haibun in the year of return
the ocean I cried drunkenly is my mother
you tipped your head sea spray slipped into your throat
I wanted to walk into the high tide– not to die, exactly,
but to feel better
the aftershocks of becoming
oscillating in the dark century –
two months later
on another coast, we gorge on salted shrimp and crab
legs I hate myself for judging the mom way
all the mothers clasp their toddlers’ fingers with wet wipes
and twist we go home where all
we want to do is drink water after water
in Ghana I saw sheets of sardines spread out to dry
along the road like metal earth shields deflecting
the equatorial light— reminded me of my mother
protecting us from ourselves at the end of the
dust road, waving with fingers the size of continents for
me to keep walking, that she’d meet me on the other—
I remember you kept losing a shoe to the water
as she chased us up the beach, back toward the
safety net of palms and as we scuttled you
do you love me? are
do you remember?
I ask, my hands
still smelling like Old Bay and shrimp shells, but
you shake your head no.
a better question would be,
how? though nothing I summon would explain the
sequence of events nor fully recollect the ships,
the planes, all the near-death twisted from our finger-
tips before being released from mother’s grip.
I can’t fathom it I mean I cannot
plumb this kind of depth I’m six feet under
the surface and still not sure
what my mother means.
there are days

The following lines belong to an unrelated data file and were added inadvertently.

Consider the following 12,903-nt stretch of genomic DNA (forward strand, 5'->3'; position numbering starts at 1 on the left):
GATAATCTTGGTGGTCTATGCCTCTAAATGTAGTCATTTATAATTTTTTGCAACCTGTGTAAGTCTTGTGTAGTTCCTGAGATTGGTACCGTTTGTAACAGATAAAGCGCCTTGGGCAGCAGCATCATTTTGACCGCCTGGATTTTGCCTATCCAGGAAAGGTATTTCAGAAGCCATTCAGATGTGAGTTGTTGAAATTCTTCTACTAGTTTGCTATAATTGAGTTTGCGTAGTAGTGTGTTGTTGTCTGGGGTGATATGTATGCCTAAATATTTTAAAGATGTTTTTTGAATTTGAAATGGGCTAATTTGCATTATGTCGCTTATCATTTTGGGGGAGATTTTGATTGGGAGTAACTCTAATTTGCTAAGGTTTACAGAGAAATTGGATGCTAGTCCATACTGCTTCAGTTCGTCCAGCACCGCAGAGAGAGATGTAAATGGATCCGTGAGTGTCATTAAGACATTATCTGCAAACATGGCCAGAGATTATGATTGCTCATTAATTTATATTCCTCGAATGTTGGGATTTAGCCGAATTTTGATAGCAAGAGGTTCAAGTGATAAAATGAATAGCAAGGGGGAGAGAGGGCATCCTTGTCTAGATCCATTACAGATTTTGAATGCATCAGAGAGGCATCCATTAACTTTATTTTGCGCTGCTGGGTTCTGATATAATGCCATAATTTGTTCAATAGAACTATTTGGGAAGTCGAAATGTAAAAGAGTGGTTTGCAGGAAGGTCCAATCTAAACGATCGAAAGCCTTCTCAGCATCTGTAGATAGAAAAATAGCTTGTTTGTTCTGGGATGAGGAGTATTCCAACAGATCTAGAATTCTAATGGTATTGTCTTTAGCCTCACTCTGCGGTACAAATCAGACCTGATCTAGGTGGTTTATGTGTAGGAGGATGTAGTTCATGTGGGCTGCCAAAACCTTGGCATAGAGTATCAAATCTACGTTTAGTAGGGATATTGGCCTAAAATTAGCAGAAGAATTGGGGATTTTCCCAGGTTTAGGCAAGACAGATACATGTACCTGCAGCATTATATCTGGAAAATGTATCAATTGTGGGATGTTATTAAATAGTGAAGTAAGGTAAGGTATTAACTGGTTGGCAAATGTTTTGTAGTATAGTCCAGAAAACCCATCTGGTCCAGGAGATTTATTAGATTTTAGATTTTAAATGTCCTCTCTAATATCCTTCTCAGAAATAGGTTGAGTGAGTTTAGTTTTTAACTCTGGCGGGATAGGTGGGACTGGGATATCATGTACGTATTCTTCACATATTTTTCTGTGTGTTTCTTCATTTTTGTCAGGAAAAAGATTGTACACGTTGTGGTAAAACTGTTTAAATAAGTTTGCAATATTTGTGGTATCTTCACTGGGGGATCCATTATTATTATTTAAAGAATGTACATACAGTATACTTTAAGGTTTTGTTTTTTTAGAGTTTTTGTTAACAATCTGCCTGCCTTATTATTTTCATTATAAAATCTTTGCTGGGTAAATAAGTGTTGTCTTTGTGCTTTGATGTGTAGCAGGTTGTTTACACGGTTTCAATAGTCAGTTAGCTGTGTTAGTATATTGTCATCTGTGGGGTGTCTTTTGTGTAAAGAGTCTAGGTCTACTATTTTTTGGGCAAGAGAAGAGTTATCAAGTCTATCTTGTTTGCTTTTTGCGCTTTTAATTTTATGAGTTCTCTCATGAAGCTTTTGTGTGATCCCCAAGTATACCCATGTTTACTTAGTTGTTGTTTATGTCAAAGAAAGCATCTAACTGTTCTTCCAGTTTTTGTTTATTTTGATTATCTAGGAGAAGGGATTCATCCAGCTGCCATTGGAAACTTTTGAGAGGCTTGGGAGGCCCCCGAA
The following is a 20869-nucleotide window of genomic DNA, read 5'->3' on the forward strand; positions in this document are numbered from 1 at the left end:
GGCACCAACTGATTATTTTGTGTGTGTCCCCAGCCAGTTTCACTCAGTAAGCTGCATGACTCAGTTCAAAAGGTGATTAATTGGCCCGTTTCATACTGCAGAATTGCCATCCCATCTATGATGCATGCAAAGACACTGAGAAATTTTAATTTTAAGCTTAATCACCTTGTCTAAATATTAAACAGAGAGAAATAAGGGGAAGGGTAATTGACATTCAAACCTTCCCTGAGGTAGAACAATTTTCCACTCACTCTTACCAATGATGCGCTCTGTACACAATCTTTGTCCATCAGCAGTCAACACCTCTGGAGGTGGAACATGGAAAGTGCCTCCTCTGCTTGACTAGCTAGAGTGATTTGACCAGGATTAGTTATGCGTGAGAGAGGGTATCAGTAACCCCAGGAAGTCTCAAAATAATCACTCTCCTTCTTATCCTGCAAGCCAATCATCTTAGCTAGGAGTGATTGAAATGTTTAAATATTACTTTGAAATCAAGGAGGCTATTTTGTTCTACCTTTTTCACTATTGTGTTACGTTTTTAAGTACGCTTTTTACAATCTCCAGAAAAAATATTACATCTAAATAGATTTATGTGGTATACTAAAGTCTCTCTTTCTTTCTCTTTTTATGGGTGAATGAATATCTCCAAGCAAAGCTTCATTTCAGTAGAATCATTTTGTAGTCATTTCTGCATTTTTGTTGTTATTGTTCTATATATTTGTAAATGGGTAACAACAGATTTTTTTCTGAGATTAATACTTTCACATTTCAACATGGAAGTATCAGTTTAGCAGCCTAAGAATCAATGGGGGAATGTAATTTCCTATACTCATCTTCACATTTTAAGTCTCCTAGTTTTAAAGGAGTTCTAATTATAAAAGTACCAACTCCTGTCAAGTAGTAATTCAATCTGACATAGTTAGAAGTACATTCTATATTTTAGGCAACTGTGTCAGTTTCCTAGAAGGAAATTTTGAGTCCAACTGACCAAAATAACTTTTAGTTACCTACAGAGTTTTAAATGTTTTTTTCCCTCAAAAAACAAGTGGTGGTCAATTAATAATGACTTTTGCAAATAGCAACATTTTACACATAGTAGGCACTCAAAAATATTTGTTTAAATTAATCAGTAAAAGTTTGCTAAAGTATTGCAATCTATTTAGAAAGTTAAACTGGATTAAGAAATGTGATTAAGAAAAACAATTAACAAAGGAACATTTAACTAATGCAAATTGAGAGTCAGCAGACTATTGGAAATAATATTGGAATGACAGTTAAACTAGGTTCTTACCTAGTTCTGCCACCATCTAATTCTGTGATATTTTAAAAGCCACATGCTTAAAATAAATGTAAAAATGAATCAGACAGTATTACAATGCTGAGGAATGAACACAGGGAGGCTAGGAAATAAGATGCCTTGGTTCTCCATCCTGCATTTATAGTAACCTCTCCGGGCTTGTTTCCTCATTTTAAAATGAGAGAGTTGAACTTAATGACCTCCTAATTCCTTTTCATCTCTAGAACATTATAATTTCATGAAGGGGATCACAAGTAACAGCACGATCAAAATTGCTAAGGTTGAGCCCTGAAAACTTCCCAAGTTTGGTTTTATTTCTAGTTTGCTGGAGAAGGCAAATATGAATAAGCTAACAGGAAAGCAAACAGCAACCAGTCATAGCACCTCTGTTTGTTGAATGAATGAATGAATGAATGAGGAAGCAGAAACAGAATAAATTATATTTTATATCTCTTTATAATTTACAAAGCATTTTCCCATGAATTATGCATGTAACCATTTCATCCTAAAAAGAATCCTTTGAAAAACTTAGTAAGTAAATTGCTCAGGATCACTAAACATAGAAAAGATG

rage burns a hole through both hands.
I hear my descendants more loudly these
days, asking for answers. one use of a
uterus: anger machine, hot fist in my belly.
there will be a day I’ll have to explain where I was,
which insects I sheltered, what I did with my money.
my chest a witness. in the documentary they forgave
the murderer – something something religion
but all I could pull up after were cramping sobs,
three-day panic – a kind of birth. in slow motion
my anxiety is actually grief. suddenly I can’t
imagine a comfort other than saltwater.
these days bumblebees have become
precious – sweet fumblers of fertility
bobbing around my tomato flowers.
no, I didn’t ask to be angry. yes, I knew
it would settle along my bones and under
my spleen. yes, in those days medicine was
lavender steam, mugs of tea, and begging
forgiveness of the future. my congested bloodbag.
I don’t want to be a murderer but I still
pay taxes. now my palms are windows.
I plunge them into the bowl of my pelvis.
there are days I stir and stir and never cool.
the forest fire of family trees
the problem is we don’t know
that many ways of doing things
for instance, neither of us can
fry an egg without public radio
chattering in our ears, & there
are worse blueprints for a home,
like what my grandfather taught
my uncle. we think we know
people until we see the way
they eat a banana, totally unlike
how we peel and devour the fruit,
only instead of eating a banana
it’s something way bigger,
like loving another person.
as the snowflakes get thicker
I hear myself say exactly
what my mother would say
when faced with this same
situation, and I say it
in her voice. it’s not that I’m
ashamed to share all my DNA
and most of my life with these
two people, it’s just that I worry.
it’s not easy to recognize
the odor of toxins you
release, day after day,
which, when rearranged,
spells door. you cross
the threshold & think it’s just
the cologne of the world,
not the smoke in your
blood, not grass burning
from the little fires ignited
by your feet.
Irène P. Mathieu (she/her) is a pediatrician and writer. She is the author of Grand Marronage (Switchback Books, 2019), orogeny (Trembling Pillow Press, 2017), and the galaxy of origins (dancing girl press, 2014). Her poems have appeared in American Poetry Review, Narrative, Boston Review, Virginia Quarterly Review, Callaloo, TriQuarterly, and elsewhere. The recipient of fellowships from Fulbright, Callaloo, and the Virginia Center for the Creative Arts, she is an Assistant Professor of Pediatrics at the University of Virginia.